NEA to conduct control operations in Hougang after first dengue death

Mr Ang has become the first in Singapore to die from dengue this year, as the epidemic infection crosses the 8,000 figure.
PHOTO: NEA to conduct control operations in Hougang after first dengue death

SINGAPORE - In the wake of the death of a 20-year-old Singaporean from dengue, NEA said it is conducting thorough vector control operations around his residence at Hougang to prevent mosquito breeding.

In a joint statement, the Ministry of Health (MOH) and the National Environment Agency (NEA) said they have been notified of the death of Mr Ang Yong Han who lived at block 103 in Hougang Avenue 1.

NEA said that he was first seen by doctors at Tan Tock Seng Hospital's (TTSH) emergency department on May 23 and diagnosed as having a viral fever.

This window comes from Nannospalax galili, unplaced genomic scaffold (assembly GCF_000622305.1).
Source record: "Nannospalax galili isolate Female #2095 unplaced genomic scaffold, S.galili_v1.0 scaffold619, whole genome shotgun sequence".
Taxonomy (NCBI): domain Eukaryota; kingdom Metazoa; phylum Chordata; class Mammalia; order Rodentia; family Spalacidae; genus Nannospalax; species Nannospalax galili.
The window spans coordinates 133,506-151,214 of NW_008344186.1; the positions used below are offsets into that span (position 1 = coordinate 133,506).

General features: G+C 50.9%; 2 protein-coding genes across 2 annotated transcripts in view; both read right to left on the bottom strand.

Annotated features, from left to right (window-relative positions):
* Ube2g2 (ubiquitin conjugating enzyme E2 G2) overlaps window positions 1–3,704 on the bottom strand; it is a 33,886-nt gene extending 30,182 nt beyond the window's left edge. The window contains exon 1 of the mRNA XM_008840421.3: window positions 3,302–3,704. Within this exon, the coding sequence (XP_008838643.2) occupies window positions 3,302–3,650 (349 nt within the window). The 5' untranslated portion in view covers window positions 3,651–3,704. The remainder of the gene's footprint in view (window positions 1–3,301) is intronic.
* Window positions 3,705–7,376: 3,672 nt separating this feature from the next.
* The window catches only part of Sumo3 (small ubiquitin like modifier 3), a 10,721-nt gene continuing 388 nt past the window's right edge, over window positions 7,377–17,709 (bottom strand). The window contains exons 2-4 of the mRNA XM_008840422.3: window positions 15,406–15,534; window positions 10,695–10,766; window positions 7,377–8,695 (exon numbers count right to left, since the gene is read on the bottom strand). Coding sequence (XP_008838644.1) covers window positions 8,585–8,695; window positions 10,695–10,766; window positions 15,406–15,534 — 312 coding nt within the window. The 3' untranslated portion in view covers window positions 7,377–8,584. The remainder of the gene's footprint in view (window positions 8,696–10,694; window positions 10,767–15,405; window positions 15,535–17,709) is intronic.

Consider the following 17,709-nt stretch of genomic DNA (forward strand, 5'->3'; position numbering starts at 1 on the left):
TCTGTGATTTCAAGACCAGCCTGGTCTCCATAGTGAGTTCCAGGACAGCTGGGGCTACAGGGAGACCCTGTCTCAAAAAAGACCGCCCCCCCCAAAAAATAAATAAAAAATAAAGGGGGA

His condition was reported to be stable and he was discharged with advice to return to the emergency department if his symptoms worsened. He was also asked to visit an outpatient clinic for follow up and a repeat blood test.

Mr Ang subsequently returned to TTSH on May 26 and was admitted as a dengue case. During admission, his condition deteriorated despite medical interventions, and he passed away on May 29 from dengue shock syndrome.

MOH and NEA said that this is the first dengue death case this year and it highlights the urgency for greater community vigilance to stamp out possible mosquito breeding spots.

Hence NEA will be conducting thorough vector control operations at Hougang Avenue 1, which is a dengue cluster. NEA advised residents to fully cooperate with the inspectors conducting ground operations.

MOH and NEA said they wish to express their deepest condolences to the family of the deceased. "We strongly encourage all Singaporeans to take appropriate precautions to prevent mosquito breeding by doing the Mozzie Wipeout weekly," they added.

"Everyone needs to play their part and be socially responsible to stop the chain of transmission in the community."

Those who suspect they may have dengue should consult their doctors as early as possible and use mosquito repellents in order to reduce the risk of spreading the infection further, NEA said.

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